CALCULATE YOUR TDEE
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Science of Fat Loss using TDEE
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What are the components of TDEE?
TDEE in layman terms
‘Total Daily Energy Expenditure’ (TDEE) is the amount of energy, i.e. calories, your body burns in a day to perform its bodily functions, physical movement like daily activities and exercise.
How is TDEE calculated
TDEE is a sum of 4 components: Basal Metabolic Rate (BMR), Non-Exercise Activity Thermogenesis (NEAT), Exercise Activity Thermogenesis (EAT) and Thermic Effect of Food (TEF).
BMR & TDEE
BMR (Basal Metabolic Rate) – This is how much energy (calories) your body burns at rest. It’s the energy required to support your vital body functions. It’s around 70% of TDEE.
NEAT & TDEE
NEAT (Non-Exercise Activity Thermogenesis) – This is the energy (calories) burnt outside of your workouts, eating or sleeping. From walking, fidgeting and typing to cooking etc. It’s around 15% of TDEE.
TEF & TDEE
TEF (Thermic Effect of Food) – This is energy (calories) required for digestion, absorption and disposal of what you eat. It’s around 10% of TDEE.
EAT & TDEE
EAT (Exercise Activity Thermogenesis) – This is the energy (calories) what you burn during workouts. It’s around 5% of TDEE.
So what determines TDEE?!
AGE & TDEE
Age plays a small role in TDEE. In general, the older people have lower BMR. And the lower the BMR, the lower is TDEE (in most cases). Since it is the lean mass that burns calories and with age one tends to lose lean mass hence as one gets older fewer calories are burnt for the same body weight and exercise level. Hence, the TDEE may drop as one gets older.
BODY SIZE & TDEE
Bigger bodies have more lean mass and we know that lean mass burns more calories. Therefore, the bigger the body, the higher the TDEE. It tends to scale with the body size including height and weight. Also moving a bigger body burns more calories. This is the reason that to predict TDEE with better accuracy an estimate of one’s current body fat is required, which helps to predict lean body mass.
PHYSICAL ACTIVITY & TDEE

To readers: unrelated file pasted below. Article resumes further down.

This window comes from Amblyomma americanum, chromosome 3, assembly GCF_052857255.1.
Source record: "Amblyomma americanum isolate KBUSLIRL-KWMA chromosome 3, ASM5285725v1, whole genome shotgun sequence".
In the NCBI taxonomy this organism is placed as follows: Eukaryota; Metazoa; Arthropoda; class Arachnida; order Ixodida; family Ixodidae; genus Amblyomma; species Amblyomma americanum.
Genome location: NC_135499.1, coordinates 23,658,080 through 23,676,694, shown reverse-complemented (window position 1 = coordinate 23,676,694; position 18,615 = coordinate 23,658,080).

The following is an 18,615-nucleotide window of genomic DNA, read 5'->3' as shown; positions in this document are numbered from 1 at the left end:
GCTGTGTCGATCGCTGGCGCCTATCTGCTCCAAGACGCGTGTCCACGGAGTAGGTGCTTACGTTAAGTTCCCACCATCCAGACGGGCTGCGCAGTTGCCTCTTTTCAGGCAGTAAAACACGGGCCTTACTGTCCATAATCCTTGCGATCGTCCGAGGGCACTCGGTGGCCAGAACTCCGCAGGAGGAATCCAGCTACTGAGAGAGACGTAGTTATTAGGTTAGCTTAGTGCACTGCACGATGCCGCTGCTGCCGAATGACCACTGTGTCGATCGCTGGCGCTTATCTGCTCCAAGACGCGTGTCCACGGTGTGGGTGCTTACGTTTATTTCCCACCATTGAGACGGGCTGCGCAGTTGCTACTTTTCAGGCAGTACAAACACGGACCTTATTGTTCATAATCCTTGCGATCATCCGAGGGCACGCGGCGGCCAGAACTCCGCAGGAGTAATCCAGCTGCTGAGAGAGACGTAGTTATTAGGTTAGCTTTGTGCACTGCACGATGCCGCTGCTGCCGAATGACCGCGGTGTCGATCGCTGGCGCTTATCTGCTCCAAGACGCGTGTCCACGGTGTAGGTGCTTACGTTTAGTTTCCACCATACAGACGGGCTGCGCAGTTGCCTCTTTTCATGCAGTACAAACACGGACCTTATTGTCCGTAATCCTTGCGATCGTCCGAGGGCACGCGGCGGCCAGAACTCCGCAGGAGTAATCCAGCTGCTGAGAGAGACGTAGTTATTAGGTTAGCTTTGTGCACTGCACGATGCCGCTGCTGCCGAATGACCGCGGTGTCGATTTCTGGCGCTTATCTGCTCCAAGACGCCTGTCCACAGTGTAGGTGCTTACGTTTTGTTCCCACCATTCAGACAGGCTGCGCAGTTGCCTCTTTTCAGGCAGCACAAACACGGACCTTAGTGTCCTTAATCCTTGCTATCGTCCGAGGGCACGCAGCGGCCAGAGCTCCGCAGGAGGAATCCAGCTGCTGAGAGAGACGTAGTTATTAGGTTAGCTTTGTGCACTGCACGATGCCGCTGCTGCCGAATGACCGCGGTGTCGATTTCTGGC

Physical activity burns more calories and thus it affects TDEE. But its effect may be smaller in certain instances. This is so when one becomes lazier after exercise and moves around a lot less after exercise than normal then NEAT levels drop, and fewer calories are burnt as a consequence of more exercise.
GENDER & TDEE
Women have approximately 12% higher body fat levels than men and hence, for the same body weight, a female has less lean mass than a male and thus lower TDEE as compared to a male.
ANY QUESTIONS SO FAR?
Contact Abhinav to learn how you can lose fat, gain muscles and transform your body in a scientific way using TDEE and our many years of expertise in exercising & nutrition.
That's useful! So how to calculate & use TDEE?
Your daily calorie intake requirement to maintain your current weight based on your TDEE (Total Daily Energy Expenditure) is calculated using your BMR (Basal Metabolic Rate). BMR is the number of calories required to keep your body functioning at rest.
There are 2 formulae used to calculate BMR, in [kcal / 24hrs] for men and women respectively:
BMR for Women = 655.1 + (9.563 * weight [kg]) + (1.85 * size [cm]) − (4.676 * age [years])
BMR for Men = 66.47 + (13.75 * weight [kg]) + (5.003 * size [cm]) − (6.755 * age [years])
Now that you can calculate your BMR, you can calculate your daily calories requirement to maintain your current based on your TDEE with this Harris Benedict scientific formulae: